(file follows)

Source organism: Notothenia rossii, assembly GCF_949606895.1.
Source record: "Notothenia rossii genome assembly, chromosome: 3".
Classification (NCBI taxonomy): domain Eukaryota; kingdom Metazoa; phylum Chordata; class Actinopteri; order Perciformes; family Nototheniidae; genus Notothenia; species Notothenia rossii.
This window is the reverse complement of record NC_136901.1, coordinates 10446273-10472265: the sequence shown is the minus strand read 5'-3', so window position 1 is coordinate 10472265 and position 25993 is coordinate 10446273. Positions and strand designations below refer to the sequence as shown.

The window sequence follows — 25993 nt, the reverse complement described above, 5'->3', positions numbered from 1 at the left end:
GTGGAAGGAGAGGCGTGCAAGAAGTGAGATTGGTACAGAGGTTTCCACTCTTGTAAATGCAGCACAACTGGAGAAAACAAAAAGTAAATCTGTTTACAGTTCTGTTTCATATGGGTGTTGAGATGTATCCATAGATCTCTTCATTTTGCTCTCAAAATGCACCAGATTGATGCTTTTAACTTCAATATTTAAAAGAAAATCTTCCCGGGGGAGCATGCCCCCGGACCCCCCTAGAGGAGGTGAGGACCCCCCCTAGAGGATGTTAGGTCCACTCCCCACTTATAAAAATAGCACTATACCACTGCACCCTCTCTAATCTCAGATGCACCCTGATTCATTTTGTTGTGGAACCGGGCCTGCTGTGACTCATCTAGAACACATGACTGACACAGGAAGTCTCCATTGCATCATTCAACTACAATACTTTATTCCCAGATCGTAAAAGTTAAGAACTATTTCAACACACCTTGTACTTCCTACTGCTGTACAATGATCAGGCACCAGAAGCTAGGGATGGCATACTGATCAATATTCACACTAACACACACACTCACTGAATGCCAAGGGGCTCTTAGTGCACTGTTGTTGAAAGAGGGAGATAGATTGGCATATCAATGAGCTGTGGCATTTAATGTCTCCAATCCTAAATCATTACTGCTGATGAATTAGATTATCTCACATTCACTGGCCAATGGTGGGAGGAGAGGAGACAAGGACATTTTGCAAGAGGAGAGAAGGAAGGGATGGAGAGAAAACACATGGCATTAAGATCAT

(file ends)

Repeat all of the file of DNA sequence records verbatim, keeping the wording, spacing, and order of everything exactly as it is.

Source organism: Notothenia rossii, assembly GCF_949606895.1.
Source record: "Notothenia rossii genome assembly, chromosome: 3".
Classification (NCBI taxonomy): domain Eukaryota; kingdom Metazoa; phylum Chordata; class Actinopteri; order Perciformes; family Nototheniidae; genus Notothenia; species Notothenia rossii.
This window is the reverse complement of record NC_136901.1, coordinates 10446273-10472265: the sequence shown is the minus strand read 5'-3', so window position 1 is coordinate 10472265 and position 25993 is coordinate 10446273. Positions and strand designations below refer to the sequence as shown.

The window sequence follows — 25993 nt, the reverse complement described above, 5'->3', positions numbered from 1 at the left end:
GTGGAAGGAGAGGCGTGCAAGAAGTGAGATTGGTACAGAGGTTTCCACTCTTGTAAATGCAGCACAACTGGAGAAAACAAAAAGTAAATCTGTTTACAGTTCTGTTTCATATGGGTGTTGAGATGTATCCATAGATCTCTTCATTTTGCTCTCAAAATGCACCAGATTGATGCTTTTAACTTCAATATTTAAAAGAAAATCTTCCCGGGGGAGCATGCCCCCGGACCCCCCTAGAGGAGGTGAGGACCCCCCCTAGAGGATGTTAGGTCCACTCCCCACTTATAAAAATAGCACTATACCACTGCACCCTCTCTAATCTCAGATGCACCCTGATTCATTTTGTTGTGGAACCGGGCCTGCTGTGACTCATCTAGAACACATGACTGACACAGGAAGTCTCCATTGCATCATTCAACTACAATACTTTATTCCCAGATCGTAAAAGTTAAGAACTATTTCAACACACCTTGTACTTCCTACTGCTGTACAATGATCAGGCACCAGAAGCTAGGGATGGCATACTGATCAATATTCACACTAACACACACACTCACTGAATGCCAAGGGGCTCTTAGTGCACTGTTGTTGAAAGAGGGAGATAGATTGGCATATCAATGAGCTGTGGCATTTAATGTCTCCAATCCTAAATCATTACTGCTGATGAATTAGATTATCTCACATTCACTGGCCAATGGTGGGAGGAGAGGAGACAAGGACATTTTGCAAGAGGAGAGAAGGAAGGGATGGAGAGAAAACACATGGCATTAAGATCAT